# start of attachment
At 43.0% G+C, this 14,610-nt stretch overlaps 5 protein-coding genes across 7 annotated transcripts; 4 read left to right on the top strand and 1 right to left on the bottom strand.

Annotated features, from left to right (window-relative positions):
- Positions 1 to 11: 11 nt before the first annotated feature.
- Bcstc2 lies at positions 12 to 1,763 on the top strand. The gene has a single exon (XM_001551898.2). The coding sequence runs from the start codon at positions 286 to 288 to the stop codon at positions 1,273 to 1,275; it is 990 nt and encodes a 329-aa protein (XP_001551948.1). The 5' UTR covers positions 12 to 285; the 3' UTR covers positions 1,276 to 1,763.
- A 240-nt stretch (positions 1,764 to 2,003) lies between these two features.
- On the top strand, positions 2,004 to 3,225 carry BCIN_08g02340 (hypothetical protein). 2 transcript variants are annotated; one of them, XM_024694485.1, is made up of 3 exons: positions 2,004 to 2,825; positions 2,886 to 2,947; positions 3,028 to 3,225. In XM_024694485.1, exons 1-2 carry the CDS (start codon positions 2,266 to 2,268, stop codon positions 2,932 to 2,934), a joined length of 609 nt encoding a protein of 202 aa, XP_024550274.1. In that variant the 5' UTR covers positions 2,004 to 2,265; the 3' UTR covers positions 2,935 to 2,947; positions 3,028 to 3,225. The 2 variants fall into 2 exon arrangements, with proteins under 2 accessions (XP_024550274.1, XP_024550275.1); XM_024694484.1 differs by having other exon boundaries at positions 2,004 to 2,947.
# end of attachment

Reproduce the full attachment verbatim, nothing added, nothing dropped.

At 43.0% G+C, this 14,610-nt stretch overlaps 5 protein-coding genes across 7 annotated transcripts; 4 read left to right on the top strand and 1 right to left on the bottom strand.

Annotated features, from left to right (window-relative positions):
- Positions 1 to 11: 11 nt before the first annotated feature.
- Bcstc2 lies at positions 12 to 1,763 on the top strand. The gene has a single exon (XM_001551898.2). The coding sequence runs from the start codon at positions 286 to 288 to the stop codon at positions 1,273 to 1,275; it is 990 nt and encodes a 329-aa protein (XP_001551948.1). The 5' UTR covers positions 12 to 285; the 3' UTR covers positions 1,276 to 1,763.
- A 240-nt stretch (positions 1,764 to 2,003) lies between these two features.
- On the top strand, positions 2,004 to 3,225 carry BCIN_08g02340 (hypothetical protein). 2 transcript variants are annotated; one of them, XM_024694485.1, is made up of 3 exons: positions 2,004 to 2,825; positions 2,886 to 2,947; positions 3,028 to 3,225. In XM_024694485.1, exons 1-2 carry the CDS (start codon positions 2,266 to 2,268, stop codon positions 2,932 to 2,934), a joined length of 609 nt encoding a protein of 202 aa, XP_024550274.1. In that variant the 5' UTR covers positions 2,004 to 2,265; the 3' UTR covers positions 2,935 to 2,947; positions 3,028 to 3,225. The 2 variants fall into 2 exon arrangements, with proteins under 2 accessions (XP_024550274.1, XP_024550275.1); XM_024694484.1 differs by having other exon boundaries at positions 2,004 to 2,947.